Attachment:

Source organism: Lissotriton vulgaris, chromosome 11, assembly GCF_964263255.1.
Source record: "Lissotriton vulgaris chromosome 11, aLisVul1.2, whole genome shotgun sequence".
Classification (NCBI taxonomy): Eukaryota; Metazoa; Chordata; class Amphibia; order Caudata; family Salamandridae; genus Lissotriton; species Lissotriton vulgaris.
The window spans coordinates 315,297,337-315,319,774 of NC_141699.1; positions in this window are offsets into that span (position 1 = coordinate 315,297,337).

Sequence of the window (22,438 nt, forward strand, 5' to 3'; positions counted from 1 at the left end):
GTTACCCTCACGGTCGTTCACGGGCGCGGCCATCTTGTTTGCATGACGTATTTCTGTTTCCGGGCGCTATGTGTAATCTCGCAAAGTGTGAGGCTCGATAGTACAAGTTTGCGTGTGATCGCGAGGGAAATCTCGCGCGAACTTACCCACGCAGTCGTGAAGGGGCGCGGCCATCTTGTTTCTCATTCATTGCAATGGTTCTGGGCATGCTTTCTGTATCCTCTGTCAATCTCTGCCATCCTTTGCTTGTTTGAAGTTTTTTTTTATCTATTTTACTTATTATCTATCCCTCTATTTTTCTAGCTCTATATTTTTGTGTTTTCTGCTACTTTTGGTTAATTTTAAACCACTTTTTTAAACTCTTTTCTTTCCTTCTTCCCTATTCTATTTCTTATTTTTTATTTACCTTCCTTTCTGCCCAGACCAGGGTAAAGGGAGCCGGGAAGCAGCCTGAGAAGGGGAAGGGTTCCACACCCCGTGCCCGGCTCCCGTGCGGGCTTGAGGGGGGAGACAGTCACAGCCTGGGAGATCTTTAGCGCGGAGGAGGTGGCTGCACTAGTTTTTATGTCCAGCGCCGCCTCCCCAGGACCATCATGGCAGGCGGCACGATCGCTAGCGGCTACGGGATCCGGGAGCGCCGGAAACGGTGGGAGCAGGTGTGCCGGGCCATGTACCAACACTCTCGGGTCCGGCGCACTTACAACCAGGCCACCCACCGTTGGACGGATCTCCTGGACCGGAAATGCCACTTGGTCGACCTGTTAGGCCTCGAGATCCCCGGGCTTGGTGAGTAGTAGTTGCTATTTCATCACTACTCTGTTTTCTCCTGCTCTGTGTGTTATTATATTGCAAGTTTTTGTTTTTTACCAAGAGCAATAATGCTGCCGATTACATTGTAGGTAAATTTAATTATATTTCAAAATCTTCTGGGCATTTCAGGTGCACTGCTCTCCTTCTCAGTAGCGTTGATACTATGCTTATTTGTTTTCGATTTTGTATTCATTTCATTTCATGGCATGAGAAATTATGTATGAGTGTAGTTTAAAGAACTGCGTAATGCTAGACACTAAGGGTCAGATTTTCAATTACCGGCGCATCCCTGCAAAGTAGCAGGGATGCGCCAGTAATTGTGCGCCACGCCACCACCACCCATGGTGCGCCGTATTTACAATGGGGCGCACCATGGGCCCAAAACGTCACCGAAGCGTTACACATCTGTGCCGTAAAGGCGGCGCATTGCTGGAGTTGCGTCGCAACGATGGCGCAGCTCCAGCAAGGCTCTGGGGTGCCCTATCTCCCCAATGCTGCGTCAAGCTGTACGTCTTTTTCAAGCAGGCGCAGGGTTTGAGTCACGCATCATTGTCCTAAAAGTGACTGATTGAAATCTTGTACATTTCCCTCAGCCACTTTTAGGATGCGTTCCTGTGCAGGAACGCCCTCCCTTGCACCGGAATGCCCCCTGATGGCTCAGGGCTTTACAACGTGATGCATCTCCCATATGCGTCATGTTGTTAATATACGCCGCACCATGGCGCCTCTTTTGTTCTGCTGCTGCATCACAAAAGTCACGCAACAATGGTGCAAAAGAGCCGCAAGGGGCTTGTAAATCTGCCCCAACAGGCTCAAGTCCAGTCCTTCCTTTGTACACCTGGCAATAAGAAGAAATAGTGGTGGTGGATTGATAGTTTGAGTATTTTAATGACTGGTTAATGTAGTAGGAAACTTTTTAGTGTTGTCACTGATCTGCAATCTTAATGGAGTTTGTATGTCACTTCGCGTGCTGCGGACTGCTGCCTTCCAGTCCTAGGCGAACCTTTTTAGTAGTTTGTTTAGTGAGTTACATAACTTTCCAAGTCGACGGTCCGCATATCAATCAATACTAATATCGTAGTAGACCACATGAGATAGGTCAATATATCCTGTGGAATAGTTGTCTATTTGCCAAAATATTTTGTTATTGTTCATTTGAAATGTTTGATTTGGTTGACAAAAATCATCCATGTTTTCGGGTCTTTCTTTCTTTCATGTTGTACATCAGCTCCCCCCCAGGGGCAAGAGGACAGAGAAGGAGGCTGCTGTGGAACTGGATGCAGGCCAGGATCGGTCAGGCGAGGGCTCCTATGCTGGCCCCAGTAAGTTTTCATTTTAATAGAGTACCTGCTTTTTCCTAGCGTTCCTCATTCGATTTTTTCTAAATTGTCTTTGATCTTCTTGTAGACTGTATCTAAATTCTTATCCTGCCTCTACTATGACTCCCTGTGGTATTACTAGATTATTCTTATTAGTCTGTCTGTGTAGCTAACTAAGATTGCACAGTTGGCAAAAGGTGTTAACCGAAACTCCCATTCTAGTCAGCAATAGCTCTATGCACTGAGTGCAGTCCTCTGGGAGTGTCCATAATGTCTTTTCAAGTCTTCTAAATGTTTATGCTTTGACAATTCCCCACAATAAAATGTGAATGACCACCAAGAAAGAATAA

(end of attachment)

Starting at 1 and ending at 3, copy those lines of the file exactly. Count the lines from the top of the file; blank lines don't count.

Source organism: Lissotriton vulgaris, chromosome 11, assembly GCF_964263255.1.
Source record: "Lissotriton vulgaris chromosome 11, aLisVul1.2, whole genome shotgun sequence".
Classification (NCBI taxonomy): Eukaryota; Metazoa; Chordata; class Amphibia; order Caudata; family Salamandridae; genus Lissotriton; species Lissotriton vulgaris.